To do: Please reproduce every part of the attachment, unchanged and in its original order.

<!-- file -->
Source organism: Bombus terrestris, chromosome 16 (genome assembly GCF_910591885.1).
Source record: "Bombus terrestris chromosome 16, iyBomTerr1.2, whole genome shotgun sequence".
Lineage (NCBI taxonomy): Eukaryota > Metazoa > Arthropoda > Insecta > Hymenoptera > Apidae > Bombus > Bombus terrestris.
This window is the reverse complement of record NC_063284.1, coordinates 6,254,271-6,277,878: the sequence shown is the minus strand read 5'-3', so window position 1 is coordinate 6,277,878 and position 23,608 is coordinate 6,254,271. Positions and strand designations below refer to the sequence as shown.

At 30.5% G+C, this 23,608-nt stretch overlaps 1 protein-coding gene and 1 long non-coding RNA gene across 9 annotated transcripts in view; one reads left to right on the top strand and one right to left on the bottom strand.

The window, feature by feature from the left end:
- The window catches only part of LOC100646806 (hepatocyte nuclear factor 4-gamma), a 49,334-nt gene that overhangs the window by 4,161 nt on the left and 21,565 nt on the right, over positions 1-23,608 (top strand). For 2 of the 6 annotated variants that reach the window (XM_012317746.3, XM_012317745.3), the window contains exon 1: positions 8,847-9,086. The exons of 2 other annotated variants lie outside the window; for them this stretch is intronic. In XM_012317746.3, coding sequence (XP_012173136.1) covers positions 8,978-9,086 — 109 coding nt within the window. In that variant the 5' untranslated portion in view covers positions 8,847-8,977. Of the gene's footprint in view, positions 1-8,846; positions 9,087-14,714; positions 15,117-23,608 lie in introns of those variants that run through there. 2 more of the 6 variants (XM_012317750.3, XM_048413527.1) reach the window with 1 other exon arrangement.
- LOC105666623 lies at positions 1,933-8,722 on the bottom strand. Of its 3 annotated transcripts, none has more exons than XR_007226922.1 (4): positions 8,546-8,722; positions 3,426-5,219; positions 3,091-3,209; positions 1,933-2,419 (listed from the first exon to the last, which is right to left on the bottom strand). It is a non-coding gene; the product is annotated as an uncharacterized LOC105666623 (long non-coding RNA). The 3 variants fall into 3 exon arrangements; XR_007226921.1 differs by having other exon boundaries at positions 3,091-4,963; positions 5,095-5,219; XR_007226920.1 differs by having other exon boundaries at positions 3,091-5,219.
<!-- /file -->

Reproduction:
Source organism: Bombus terrestris, chromosome 16 (genome assembly GCF_910591885.1).
Source record: "Bombus terrestris chromosome 16, iyBomTerr1.2, whole genome shotgun sequence".
Lineage (NCBI taxonomy): Eukaryota > Metazoa > Arthropoda > Insecta > Hymenoptera > Apidae > Bombus > Bombus terrestris.
This window is the reverse complement of record NC_063284.1, coordinates 6,254,271-6,277,878: the sequence shown is the minus strand read 5'-3', so window position 1 is coordinate 6,277,878 and position 23,608 is coordinate 6,254,271. Positions and strand designations below refer to the sequence as shown.

At 30.5% G+C, this 23,608-nt stretch overlaps 1 protein-coding gene and 1 long non-coding RNA gene across 9 annotated transcripts in view; one reads left to right on the top strand and one right to left on the bottom strand.

The window, feature by feature from the left end:
- The window catches only part of LOC100646806 (hepatocyte nuclear factor 4-gamma), a 49,334-nt gene that overhangs the window by 4,161 nt on the left and 21,565 nt on the right, over positions 1-23,608 (top strand). For 2 of the 6 annotated variants that reach the window (XM_012317746.3, XM_012317745.3), the window contains exon 1: positions 8,847-9,086. The exons of 2 other annotated variants lie outside the window; for them this stretch is intronic. In XM_012317746.3, coding sequence (XP_012173136.1) covers positions 8,978-9,086 — 109 coding nt within the window. In that variant the 5' untranslated portion in view covers positions 8,847-8,977. Of the gene's footprint in view, positions 1-8,846; positions 9,087-14,714; positions 15,117-23,608 lie in introns of those variants that run through there. 2 more of the 6 variants (XM_012317750.3, XM_048413527.1) reach the window with 1 other exon arrangement.
- LOC105666623 lies at positions 1,933-8,722 on the bottom strand. Of its 3 annotated transcripts, none has more exons than XR_007226922.1 (4): positions 8,546-8,722; positions 3,426-5,219; positions 3,091-3,209; positions 1,933-2,419 (listed from the first exon to the last, which is right to left on the bottom strand). It is a non-coding gene; the product is annotated as an uncharacterized LOC105666623 (long non-coding RNA). The 3 variants fall into 3 exon arrangements; XR_007226921.1 differs by having other exon boundaries at positions 3,091-4,963; positions 5,095-5,219; XR_007226920.1 differs by having other exon boundaries at positions 3,091-5,219.